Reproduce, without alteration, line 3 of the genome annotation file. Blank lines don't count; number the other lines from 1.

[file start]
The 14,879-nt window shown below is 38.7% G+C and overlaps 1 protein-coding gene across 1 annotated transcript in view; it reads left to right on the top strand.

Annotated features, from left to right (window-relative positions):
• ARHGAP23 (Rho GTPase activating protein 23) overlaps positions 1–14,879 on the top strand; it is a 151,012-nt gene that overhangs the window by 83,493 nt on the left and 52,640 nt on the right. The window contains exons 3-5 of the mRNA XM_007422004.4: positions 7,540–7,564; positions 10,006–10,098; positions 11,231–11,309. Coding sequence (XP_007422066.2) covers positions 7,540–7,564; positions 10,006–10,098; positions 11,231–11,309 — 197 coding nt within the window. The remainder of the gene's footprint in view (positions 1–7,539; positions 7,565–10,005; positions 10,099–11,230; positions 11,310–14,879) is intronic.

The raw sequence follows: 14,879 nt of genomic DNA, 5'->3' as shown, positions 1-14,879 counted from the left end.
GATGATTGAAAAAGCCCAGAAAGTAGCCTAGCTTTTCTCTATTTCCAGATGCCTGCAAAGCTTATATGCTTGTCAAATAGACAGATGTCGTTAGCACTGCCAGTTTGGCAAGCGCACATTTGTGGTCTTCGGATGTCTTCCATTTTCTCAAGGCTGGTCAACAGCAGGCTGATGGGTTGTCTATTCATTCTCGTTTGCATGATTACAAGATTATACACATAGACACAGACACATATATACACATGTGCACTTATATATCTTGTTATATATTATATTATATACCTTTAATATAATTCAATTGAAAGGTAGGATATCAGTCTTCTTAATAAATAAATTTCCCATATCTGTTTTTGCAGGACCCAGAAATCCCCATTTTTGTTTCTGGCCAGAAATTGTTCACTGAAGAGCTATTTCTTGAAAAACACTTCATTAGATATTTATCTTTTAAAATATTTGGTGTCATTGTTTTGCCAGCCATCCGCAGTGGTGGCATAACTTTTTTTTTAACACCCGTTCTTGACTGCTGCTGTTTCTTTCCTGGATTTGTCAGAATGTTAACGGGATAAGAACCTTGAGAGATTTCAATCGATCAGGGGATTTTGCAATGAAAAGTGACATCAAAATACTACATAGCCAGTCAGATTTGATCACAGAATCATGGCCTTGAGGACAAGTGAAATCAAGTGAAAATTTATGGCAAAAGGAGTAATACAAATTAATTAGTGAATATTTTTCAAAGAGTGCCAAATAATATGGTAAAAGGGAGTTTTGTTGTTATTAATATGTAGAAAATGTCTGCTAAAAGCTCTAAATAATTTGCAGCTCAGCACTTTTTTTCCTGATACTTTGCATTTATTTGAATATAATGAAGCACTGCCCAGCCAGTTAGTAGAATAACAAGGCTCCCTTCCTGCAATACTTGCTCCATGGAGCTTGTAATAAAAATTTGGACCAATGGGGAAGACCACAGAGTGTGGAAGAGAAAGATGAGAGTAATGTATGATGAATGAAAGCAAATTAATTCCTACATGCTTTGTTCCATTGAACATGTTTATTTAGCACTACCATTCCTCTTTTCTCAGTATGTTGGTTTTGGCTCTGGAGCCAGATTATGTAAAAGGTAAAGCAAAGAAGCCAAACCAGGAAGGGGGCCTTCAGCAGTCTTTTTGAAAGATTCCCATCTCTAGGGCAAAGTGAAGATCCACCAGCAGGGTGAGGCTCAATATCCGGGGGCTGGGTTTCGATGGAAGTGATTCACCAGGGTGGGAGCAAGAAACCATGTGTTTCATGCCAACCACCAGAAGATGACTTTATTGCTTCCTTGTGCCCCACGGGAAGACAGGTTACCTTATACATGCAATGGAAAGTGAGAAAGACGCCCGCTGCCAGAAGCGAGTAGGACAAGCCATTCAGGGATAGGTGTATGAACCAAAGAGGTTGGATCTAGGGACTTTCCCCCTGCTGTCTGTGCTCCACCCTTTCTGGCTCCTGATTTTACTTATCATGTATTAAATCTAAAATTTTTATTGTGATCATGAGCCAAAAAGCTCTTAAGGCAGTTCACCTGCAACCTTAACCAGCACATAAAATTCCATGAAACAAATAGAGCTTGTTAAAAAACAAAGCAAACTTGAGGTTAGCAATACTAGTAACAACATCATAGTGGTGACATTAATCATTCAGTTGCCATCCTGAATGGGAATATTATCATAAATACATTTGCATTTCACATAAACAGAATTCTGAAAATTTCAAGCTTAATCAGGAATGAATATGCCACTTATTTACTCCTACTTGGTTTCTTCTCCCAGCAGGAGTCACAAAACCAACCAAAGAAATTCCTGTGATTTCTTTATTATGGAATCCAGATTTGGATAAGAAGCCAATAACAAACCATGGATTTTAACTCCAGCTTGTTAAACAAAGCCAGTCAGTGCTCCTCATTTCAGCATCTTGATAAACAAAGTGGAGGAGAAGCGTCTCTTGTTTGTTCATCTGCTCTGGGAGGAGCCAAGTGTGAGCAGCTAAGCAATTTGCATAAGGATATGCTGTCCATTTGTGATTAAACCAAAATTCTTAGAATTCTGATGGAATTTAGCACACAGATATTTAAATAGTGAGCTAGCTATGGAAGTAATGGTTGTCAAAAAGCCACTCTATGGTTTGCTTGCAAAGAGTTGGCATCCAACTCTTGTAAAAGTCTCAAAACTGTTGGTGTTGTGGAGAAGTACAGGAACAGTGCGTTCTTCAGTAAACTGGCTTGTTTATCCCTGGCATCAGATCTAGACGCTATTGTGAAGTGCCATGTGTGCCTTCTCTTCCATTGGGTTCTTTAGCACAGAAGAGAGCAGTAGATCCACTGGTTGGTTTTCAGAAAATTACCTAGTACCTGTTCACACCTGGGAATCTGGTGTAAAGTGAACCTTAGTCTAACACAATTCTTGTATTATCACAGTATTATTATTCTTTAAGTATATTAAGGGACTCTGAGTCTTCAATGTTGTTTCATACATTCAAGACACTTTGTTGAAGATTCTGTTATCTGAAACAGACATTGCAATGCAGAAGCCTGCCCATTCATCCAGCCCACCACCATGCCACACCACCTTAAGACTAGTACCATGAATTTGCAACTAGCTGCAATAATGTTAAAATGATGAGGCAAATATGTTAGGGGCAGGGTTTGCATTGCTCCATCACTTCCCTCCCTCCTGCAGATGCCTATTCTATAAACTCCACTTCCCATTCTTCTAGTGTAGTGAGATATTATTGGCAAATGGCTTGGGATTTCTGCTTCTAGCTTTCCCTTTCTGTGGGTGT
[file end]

• ARHGAP23 (Rho GTPase activating protein 23) overlaps positions 1–14,879 on the top strand; it is a 151,012-nt gene that overhangs the window by 83,493 nt on the left and 52,640 nt on the right. The window contains exons 3-5 of the mRNA XM_007422004.4: positions 7,540–7,564; positions 10,006–10,098; positions 11,231–11,309. Coding sequence (XP_007422066.2) covers positions 7,540–7,564; positions 10,006–10,098; positions 11,231–11,309 — 197 coding nt within the window. The remainder of the gene's footprint in view (positions 1–7,539; positions 7,565–10,005; positions 10,099–11,230; positions 11,310–14,879) is intronic.